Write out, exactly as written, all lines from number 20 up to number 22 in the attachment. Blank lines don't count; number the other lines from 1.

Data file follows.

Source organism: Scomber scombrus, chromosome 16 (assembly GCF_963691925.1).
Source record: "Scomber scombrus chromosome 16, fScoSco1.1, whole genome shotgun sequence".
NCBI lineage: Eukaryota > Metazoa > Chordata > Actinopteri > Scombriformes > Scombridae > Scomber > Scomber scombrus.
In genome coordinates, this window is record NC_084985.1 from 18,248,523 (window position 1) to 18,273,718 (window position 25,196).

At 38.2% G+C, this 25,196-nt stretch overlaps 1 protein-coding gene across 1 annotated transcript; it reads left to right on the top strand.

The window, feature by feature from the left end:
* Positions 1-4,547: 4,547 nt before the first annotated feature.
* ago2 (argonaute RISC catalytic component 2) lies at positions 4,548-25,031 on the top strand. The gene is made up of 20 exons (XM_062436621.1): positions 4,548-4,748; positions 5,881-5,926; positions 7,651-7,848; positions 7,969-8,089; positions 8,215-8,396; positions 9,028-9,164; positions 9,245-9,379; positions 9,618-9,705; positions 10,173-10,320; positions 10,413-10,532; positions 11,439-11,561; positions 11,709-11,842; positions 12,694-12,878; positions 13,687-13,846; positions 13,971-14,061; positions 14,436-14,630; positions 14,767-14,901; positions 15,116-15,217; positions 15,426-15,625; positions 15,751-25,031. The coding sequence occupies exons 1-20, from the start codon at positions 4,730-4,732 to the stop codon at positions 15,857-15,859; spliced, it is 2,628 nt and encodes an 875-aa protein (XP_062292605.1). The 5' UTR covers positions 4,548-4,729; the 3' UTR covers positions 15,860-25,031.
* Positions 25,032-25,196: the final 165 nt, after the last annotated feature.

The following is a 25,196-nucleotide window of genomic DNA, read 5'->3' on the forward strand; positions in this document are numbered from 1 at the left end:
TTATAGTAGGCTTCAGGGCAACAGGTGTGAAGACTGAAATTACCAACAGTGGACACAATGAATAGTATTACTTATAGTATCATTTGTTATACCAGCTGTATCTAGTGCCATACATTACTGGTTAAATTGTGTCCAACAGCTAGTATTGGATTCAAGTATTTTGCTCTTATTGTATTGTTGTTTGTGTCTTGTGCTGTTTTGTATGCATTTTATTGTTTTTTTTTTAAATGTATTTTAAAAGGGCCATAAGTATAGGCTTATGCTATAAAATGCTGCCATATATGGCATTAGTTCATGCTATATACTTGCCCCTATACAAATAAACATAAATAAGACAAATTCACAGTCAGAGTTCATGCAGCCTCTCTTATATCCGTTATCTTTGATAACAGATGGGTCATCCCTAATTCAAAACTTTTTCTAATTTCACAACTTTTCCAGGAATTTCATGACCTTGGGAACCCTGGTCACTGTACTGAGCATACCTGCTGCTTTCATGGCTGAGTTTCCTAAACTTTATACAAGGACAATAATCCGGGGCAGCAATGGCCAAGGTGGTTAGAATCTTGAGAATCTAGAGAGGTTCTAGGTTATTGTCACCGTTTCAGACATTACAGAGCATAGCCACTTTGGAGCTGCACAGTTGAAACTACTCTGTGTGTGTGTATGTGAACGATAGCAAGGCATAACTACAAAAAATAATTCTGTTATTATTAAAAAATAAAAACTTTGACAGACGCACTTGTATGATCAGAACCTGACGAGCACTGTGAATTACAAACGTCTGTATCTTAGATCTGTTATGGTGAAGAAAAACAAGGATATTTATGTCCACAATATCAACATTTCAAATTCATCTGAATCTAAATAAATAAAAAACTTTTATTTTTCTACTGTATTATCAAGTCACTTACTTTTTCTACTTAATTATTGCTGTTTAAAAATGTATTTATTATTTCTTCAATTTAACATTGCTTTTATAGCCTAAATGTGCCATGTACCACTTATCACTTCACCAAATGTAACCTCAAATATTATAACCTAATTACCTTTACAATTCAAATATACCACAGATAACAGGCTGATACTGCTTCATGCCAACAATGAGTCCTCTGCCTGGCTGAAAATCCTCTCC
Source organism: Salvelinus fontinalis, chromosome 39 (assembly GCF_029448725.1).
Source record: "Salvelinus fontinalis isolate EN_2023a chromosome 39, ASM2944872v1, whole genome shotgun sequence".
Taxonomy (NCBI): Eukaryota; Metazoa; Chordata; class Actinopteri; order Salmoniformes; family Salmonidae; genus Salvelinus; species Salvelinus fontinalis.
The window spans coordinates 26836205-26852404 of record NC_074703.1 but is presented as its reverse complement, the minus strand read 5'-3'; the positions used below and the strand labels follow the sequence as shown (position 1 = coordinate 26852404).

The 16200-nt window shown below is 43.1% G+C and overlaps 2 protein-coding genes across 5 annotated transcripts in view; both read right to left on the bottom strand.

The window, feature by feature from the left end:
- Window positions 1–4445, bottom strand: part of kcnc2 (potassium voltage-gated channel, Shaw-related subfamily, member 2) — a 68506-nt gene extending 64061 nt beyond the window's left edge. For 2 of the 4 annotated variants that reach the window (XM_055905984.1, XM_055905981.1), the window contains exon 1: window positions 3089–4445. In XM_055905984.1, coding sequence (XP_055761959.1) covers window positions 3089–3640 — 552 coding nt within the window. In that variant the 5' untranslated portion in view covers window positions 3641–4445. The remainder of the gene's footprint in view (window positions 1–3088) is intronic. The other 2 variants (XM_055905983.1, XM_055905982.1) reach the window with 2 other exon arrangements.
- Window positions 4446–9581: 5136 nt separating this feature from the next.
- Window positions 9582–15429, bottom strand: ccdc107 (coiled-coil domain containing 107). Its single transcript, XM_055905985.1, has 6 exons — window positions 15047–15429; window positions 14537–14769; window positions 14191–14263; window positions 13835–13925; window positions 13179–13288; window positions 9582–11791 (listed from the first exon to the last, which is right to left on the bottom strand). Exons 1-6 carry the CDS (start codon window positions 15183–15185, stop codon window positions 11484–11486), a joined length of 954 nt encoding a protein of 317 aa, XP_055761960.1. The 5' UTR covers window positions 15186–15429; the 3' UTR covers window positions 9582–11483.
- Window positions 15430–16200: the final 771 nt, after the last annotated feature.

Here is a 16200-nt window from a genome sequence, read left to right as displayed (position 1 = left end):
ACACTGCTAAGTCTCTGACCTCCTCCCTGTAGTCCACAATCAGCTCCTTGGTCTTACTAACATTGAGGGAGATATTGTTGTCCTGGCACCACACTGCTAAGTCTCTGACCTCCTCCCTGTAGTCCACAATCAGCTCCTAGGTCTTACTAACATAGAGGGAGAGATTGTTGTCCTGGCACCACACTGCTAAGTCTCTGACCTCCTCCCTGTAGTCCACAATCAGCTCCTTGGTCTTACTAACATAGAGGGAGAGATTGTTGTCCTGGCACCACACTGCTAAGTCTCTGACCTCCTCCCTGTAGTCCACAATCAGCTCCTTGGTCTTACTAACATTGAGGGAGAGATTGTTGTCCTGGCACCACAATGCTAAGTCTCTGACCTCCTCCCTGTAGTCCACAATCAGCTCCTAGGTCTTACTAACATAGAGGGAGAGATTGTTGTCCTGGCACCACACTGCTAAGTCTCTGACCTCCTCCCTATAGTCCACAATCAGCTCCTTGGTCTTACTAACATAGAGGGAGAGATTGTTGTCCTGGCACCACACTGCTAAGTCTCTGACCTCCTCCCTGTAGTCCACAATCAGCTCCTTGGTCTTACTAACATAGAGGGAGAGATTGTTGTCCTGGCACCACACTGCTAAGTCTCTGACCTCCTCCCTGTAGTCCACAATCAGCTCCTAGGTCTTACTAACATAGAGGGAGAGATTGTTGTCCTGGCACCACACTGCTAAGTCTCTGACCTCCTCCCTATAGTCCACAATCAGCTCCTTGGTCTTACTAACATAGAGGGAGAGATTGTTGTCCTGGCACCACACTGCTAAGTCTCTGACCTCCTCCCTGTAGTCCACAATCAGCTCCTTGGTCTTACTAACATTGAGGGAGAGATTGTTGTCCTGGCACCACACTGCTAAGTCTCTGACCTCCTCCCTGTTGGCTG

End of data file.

- Window positions 9582–15429, bottom strand: ccdc107 (coiled-coil domain containing 107). Its single transcript, XM_055905985.1, has 6 exons — window positions 15047–15429; window positions 14537–14769; window positions 14191–14263; window positions 13835–13925; window positions 13179–13288; window positions 9582–11791 (listed from the first exon to the last, which is right to left on the bottom strand). Exons 1-6 carry the CDS (start codon window positions 15183–15185, stop codon window positions 11484–11486), a joined length of 954 nt encoding a protein of 317 aa, XP_055761960.1. The 5' UTR covers window positions 15186–15429; the 3' UTR covers window positions 9582–11483.
- Window positions 15430–16200: the final 771 nt, after the last annotated feature.

Here is a 16200-nt window from a genome sequence, read left to right as displayed (position 1 = left end):